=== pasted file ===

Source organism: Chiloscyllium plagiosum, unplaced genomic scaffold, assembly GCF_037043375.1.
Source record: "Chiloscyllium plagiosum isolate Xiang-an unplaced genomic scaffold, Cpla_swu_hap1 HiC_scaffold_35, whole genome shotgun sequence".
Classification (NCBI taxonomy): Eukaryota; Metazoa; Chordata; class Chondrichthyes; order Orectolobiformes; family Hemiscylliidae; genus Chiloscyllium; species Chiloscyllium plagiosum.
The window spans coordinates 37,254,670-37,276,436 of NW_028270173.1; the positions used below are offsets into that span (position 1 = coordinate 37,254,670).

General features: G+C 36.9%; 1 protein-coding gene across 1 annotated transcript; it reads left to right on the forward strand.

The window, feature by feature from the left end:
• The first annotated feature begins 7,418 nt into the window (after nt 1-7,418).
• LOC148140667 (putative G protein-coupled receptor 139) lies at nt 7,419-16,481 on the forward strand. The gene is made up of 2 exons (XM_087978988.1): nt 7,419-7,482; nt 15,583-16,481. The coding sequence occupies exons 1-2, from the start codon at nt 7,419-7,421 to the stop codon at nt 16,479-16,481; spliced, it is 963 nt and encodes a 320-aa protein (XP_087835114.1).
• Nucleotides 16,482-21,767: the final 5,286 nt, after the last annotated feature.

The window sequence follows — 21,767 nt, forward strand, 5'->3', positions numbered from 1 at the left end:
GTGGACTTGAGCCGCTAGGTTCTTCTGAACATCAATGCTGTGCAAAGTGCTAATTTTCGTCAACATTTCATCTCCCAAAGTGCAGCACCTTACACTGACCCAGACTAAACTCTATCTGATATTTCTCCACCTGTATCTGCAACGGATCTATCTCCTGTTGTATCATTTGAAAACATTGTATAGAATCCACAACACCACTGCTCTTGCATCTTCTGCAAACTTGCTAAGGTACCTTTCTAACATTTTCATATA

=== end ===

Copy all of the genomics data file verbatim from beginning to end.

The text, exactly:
Source organism: Chiloscyllium plagiosum, unplaced genomic scaffold, assembly GCF_037043375.1.
Source record: "Chiloscyllium plagiosum isolate Xiang-an unplaced genomic scaffold, Cpla_swu_hap1 HiC_scaffold_35, whole genome shotgun sequence".
Classification (NCBI taxonomy): Eukaryota; Metazoa; Chordata; class Chondrichthyes; order Orectolobiformes; family Hemiscylliidae; genus Chiloscyllium; species Chiloscyllium plagiosum.
The window spans coordinates 37,254,670-37,276,436 of NW_028270173.1; the positions used below are offsets into that span (position 1 = coordinate 37,254,670).

General features: G+C 36.9%; 1 protein-coding gene across 1 annotated transcript; it reads left to right on the forward strand.

The window, feature by feature from the left end:
• The first annotated feature begins 7,418 nt into the window (after nt 1-7,418).
• LOC148140667 (putative G protein-coupled receptor 139) lies at nt 7,419-16,481 on the forward strand. The gene is made up of 2 exons (XM_087978988.1): nt 7,419-7,482; nt 15,583-16,481. The coding sequence occupies exons 1-2, from the start codon at nt 7,419-7,421 to the stop codon at nt 16,479-16,481; spliced, it is 963 nt and encodes a 320-aa protein (XP_087835114.1).
• Nucleotides 16,482-21,767: the final 5,286 nt, after the last annotated feature.

The window sequence follows — 21,767 nt, forward strand, 5'->3', positions numbered from 1 at the left end:
GTGGACTTGAGCCGCTAGGTTCTTCTGAACATCAATGCTGTGCAAAGTGCTAATTTTCGTCAACATTTCATCTCCCAAAGTGCAGCACCTTACACTGACCCAGACTAAACTCTATCTGATATTTCTCCACCTGTATCTGCAACGGATCTATCTCCTGTTGTATCATTTGAAAACATTGTATAGAATCCACAACACCACTGCTCTTGCATCTTCTGCAAACTTGCTAAGGTACCTTTCTAACATTTTCATATA